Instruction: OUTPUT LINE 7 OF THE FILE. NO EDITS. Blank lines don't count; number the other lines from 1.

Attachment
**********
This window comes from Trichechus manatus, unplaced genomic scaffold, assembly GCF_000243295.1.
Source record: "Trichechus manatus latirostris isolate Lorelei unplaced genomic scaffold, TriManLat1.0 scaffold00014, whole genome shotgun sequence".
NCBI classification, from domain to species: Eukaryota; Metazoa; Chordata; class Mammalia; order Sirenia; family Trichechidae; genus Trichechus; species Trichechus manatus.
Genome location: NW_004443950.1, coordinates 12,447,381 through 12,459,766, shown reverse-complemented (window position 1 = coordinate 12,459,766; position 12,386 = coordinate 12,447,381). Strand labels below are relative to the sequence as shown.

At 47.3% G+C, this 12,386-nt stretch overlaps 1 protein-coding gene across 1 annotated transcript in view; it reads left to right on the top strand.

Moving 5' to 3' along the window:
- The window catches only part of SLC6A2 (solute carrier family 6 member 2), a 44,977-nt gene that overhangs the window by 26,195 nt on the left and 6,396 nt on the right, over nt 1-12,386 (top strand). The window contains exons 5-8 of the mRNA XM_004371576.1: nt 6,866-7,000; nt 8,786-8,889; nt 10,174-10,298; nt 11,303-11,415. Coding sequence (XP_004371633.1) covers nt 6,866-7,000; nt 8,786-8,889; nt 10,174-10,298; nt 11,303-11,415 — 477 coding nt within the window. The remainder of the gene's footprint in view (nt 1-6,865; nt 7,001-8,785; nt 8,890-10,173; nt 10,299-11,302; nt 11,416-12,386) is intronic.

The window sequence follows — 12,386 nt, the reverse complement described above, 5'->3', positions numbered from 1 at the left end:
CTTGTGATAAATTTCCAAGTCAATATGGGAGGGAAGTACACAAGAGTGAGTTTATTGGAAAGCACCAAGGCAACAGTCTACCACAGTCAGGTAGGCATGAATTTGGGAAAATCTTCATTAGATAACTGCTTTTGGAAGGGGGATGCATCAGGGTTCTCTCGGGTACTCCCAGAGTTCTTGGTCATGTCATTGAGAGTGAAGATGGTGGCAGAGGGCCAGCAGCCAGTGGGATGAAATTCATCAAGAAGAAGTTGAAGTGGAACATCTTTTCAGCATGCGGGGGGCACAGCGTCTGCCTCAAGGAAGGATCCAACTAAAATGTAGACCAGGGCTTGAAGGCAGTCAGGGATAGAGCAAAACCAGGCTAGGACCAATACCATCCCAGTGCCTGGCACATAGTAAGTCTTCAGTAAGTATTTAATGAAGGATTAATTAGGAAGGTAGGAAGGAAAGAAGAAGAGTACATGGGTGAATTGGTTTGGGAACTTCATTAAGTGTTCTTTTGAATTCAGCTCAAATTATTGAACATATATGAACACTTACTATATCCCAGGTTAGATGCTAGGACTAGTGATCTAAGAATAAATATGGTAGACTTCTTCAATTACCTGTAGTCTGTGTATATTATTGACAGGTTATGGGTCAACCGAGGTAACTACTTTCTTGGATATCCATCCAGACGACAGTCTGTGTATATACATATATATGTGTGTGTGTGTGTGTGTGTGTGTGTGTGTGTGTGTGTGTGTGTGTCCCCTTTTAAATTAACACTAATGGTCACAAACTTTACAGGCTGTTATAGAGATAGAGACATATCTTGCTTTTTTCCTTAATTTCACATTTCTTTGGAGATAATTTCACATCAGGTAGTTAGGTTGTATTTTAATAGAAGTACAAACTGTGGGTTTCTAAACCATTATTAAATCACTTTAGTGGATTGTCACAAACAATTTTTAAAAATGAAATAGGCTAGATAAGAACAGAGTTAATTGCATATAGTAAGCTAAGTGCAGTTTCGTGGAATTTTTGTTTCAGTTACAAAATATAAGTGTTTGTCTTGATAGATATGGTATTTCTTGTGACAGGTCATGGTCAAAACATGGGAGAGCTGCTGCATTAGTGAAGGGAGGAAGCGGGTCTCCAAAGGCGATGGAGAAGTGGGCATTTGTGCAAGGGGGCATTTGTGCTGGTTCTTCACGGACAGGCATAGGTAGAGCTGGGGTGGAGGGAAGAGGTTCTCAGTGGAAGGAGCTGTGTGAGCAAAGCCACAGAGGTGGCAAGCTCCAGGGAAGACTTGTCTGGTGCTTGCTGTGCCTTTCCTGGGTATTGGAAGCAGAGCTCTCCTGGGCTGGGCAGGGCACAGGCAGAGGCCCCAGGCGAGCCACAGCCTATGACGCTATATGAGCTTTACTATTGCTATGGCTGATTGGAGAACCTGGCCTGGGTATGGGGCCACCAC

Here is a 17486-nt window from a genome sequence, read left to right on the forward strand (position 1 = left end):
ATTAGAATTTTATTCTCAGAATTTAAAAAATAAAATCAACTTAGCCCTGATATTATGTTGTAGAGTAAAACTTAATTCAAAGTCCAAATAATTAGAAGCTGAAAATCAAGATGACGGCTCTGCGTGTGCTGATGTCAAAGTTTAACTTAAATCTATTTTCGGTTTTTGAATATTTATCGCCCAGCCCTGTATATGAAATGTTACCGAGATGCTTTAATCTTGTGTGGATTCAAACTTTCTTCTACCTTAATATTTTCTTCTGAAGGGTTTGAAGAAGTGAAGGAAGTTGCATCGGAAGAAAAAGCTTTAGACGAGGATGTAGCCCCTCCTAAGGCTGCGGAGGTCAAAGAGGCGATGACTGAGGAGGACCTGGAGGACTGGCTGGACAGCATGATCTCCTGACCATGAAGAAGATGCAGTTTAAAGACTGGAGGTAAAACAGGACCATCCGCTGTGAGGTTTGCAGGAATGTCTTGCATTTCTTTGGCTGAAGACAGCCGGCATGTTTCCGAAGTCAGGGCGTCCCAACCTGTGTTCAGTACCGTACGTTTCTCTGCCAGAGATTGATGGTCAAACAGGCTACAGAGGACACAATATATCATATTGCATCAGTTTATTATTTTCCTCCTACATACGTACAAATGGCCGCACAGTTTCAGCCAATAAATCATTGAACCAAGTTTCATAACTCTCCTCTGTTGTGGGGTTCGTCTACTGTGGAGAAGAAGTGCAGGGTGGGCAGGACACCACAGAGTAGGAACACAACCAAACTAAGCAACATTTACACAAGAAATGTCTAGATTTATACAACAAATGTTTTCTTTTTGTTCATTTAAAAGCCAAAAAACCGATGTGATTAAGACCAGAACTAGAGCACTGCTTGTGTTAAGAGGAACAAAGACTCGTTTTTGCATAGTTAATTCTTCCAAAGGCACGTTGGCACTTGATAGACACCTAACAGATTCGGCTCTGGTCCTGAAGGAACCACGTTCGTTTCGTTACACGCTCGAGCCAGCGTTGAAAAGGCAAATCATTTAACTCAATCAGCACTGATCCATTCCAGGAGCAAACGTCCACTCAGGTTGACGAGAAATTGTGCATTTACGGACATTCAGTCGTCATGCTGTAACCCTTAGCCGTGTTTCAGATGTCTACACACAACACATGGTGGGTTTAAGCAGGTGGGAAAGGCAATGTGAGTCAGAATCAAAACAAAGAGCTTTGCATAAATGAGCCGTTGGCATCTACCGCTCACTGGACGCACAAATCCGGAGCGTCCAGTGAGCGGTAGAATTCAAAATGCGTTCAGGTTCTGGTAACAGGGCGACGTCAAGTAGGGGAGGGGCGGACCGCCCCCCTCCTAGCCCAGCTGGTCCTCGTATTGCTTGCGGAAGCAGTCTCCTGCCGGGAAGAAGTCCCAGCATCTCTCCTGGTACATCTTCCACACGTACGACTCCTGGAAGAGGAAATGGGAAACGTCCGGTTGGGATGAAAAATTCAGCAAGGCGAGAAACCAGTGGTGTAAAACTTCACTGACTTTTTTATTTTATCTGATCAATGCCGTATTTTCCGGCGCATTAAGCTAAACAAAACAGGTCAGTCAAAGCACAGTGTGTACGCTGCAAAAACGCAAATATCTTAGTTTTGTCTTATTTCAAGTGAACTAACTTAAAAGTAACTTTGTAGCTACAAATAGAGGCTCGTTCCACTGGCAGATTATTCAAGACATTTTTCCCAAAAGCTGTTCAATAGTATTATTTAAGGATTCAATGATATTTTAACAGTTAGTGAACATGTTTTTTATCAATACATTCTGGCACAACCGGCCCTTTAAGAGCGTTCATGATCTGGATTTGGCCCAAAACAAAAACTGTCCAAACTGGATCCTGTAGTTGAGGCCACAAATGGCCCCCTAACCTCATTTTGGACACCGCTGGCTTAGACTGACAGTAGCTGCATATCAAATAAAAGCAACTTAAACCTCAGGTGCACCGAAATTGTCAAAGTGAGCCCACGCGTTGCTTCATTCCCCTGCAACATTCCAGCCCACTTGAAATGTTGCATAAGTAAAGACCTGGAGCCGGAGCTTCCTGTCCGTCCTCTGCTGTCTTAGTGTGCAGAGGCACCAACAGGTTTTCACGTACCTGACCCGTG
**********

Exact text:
- The window catches only part of SLC6A2 (solute carrier family 6 member 2), a 44,977-nt gene that overhangs the window by 26,195 nt on the left and 6,396 nt on the right, over nt 1-12,386 (top strand). The window contains exons 5-8 of the mRNA XM_004371576.1: nt 6,866-7,000; nt 8,786-8,889; nt 10,174-10,298; nt 11,303-11,415. Coding sequence (XP_004371633.1) covers nt 6,866-7,000; nt 8,786-8,889; nt 10,174-10,298; nt 11,303-11,415 — 477 coding nt within the window. The remainder of the gene's footprint in view (nt 1-6,865; nt 7,001-8,785; nt 8,890-10,173; nt 10,299-11,302; nt 11,416-12,386) is intronic.